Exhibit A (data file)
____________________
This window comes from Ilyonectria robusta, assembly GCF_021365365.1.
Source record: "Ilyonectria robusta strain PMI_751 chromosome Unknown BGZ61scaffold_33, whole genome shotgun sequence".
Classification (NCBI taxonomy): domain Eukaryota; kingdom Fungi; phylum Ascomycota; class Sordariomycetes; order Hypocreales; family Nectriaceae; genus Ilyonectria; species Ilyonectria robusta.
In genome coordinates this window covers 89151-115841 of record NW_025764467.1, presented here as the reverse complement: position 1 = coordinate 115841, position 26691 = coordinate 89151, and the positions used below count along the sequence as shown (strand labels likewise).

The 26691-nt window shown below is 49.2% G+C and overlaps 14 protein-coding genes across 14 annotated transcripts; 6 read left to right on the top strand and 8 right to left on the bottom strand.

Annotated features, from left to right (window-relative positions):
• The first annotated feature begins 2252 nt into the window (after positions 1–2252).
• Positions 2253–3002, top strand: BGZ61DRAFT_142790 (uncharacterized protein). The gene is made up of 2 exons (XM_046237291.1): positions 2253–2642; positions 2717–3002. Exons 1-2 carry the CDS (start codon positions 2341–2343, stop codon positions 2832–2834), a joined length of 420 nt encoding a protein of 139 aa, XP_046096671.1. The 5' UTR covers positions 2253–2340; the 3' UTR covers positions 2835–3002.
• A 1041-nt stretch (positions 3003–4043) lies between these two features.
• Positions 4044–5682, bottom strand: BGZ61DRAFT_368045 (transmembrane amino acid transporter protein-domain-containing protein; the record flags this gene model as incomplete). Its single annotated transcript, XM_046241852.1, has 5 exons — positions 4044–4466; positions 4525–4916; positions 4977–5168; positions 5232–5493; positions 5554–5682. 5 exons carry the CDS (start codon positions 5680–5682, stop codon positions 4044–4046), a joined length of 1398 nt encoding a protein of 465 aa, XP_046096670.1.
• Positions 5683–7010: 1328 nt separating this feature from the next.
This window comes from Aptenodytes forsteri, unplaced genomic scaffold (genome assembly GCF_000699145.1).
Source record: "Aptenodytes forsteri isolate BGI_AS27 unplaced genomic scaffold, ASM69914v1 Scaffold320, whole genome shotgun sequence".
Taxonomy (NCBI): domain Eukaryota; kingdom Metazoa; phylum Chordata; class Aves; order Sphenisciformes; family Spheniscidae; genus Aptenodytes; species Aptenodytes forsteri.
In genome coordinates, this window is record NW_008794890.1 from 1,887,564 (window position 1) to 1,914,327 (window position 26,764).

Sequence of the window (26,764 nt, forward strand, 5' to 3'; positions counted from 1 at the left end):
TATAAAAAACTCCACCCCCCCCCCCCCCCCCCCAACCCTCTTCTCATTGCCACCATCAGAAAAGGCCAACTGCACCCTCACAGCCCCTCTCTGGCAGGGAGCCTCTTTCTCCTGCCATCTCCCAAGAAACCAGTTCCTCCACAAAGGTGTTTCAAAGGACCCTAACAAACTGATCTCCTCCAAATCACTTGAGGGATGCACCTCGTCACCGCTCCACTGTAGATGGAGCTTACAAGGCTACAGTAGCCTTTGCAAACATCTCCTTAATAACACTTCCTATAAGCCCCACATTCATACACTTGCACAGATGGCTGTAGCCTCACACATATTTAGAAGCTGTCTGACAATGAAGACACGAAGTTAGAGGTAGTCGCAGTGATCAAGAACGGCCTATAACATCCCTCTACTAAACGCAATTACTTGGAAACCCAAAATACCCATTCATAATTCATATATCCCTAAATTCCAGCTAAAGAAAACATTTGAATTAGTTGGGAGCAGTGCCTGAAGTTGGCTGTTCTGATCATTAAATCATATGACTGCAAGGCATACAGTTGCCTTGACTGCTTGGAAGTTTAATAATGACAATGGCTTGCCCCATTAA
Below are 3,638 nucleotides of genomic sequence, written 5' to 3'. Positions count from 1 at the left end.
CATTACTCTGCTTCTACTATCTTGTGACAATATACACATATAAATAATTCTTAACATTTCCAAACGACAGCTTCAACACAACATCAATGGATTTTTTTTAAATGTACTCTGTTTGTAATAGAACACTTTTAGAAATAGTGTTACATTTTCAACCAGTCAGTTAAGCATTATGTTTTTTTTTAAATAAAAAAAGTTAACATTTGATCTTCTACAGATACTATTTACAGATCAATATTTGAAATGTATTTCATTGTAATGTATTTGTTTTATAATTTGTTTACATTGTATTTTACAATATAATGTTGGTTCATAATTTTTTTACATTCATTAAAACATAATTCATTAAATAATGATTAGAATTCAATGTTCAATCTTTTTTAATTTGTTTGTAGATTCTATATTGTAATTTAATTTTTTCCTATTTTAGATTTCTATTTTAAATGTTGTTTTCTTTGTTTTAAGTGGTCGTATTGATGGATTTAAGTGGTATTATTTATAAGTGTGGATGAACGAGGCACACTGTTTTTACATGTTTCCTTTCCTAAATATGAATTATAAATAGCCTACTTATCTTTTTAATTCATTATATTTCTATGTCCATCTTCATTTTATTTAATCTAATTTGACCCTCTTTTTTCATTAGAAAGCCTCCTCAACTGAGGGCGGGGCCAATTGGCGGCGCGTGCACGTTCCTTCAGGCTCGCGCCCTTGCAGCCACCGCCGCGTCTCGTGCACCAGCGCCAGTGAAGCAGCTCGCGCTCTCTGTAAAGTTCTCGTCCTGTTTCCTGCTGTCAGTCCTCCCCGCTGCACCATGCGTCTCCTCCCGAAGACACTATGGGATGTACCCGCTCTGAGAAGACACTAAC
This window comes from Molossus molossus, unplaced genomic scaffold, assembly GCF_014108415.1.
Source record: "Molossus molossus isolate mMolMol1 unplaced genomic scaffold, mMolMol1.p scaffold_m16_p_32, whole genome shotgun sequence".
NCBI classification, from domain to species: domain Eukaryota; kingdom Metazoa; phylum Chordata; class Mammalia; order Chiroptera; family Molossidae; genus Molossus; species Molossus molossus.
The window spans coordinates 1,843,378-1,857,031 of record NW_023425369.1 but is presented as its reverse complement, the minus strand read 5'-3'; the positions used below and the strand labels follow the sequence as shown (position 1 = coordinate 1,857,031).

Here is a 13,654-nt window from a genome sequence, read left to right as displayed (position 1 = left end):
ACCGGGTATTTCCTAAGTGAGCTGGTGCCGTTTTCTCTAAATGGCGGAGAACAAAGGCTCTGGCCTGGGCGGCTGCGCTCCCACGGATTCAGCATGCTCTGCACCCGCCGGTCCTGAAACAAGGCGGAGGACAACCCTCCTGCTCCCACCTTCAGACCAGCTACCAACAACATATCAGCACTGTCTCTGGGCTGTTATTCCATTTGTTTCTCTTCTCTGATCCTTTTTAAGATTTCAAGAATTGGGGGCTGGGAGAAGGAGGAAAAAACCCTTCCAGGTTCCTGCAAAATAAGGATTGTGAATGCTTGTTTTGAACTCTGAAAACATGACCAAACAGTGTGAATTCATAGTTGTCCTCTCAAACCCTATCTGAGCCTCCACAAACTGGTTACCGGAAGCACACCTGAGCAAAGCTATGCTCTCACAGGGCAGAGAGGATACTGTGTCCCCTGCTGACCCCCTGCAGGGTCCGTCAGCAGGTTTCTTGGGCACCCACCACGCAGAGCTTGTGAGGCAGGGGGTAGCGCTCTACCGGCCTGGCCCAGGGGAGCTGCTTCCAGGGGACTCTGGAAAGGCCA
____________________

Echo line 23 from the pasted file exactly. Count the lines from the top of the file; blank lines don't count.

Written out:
The window spans coordinates 1,843,378-1,857,031 of record NW_023425369.1 but is presented as its reverse complement, the minus strand read 5'-3'; the positions used below and the strand labels follow the sequence as shown (position 1 = coordinate 1,857,031).